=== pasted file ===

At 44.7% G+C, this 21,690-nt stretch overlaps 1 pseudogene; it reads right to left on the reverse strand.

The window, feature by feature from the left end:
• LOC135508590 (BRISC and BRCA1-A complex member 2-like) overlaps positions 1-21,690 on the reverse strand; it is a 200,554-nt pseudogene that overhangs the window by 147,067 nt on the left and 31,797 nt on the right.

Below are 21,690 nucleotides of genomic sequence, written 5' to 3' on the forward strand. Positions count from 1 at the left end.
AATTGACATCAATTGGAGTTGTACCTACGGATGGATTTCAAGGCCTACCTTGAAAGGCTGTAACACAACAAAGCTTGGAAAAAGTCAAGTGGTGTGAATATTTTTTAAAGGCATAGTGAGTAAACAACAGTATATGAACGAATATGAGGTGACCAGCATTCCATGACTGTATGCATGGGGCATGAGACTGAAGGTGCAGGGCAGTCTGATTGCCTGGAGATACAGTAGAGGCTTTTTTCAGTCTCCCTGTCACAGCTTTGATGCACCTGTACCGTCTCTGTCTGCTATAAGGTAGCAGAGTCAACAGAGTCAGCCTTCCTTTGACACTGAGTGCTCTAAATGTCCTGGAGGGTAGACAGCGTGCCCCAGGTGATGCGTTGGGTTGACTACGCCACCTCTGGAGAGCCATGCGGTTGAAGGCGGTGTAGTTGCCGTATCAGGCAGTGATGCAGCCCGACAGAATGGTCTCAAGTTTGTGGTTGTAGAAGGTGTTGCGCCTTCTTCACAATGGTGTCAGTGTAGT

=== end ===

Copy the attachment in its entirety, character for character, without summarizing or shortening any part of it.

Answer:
At 44.7% G+C, this 21,690-nt stretch overlaps 1 pseudogene; it reads right to left on the reverse strand.

The window, feature by feature from the left end:
• LOC135508590 (BRISC and BRCA1-A complex member 2-like) overlaps positions 1-21,690 on the reverse strand; it is a 200,554-nt pseudogene that overhangs the window by 147,067 nt on the left and 31,797 nt on the right.

Below are 21,690 nucleotides of genomic sequence, written 5' to 3' on the forward strand. Positions count from 1 at the left end.
AATTGACATCAATTGGAGTTGTACCTACGGATGGATTTCAAGGCCTACCTTGAAAGGCTGTAACACAACAAAGCTTGGAAAAAGTCAAGTGGTGTGAATATTTTTTAAAGGCATAGTGAGTAAACAACAGTATATGAACGAATATGAGGTGACCAGCATTCCATGACTGTATGCATGGGGCATGAGACTGAAGGTGCAGGGCAGTCTGATTGCCTGGAGATACAGTAGAGGCTTTTTTCAGTCTCCCTGTCACAGCTTTGATGCACCTGTACCGTCTCTGTCTGCTATAAGGTAGCAGAGTCAACAGAGTCAGCCTTCCTTTGACACTGAGTGCTCTAAATGTCCTGGAGGGTAGACAGCGTGCCCCAGGTGATGCGTTGGGTTGACTACGCCACCTCTGGAGAGCCATGCGGTTGAAGGCGGTGTAGTTGCCGTATCAGGCAGTGATGCAGCCCGACAGAATGGTCTCAAGTTTGTGGTTGTAGAAGGTGTTGCGCCTTCTTCACAATGGTGTCAGTGTAGT